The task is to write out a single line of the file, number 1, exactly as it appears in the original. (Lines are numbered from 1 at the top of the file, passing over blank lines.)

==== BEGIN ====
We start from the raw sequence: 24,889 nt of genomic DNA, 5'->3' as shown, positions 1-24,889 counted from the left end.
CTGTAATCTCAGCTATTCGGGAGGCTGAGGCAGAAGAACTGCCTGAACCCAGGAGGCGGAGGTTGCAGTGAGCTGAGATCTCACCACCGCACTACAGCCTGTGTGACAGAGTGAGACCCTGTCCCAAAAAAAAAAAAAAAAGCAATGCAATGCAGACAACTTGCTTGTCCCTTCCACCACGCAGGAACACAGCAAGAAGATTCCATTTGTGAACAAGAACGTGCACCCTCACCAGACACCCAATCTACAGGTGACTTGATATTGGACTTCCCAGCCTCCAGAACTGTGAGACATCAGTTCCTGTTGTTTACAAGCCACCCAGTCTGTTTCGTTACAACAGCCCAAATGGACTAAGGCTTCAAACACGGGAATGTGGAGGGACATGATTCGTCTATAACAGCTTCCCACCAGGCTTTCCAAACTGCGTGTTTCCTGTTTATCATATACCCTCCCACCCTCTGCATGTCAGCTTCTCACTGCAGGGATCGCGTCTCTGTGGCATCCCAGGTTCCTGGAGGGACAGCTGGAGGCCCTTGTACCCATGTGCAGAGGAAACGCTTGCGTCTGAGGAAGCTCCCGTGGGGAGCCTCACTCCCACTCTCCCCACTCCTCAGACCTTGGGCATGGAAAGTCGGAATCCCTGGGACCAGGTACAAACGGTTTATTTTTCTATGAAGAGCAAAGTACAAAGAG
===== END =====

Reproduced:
We start from the raw sequence: 24,889 nt of genomic DNA, 5'->3' as shown, positions 1-24,889 counted from the left end.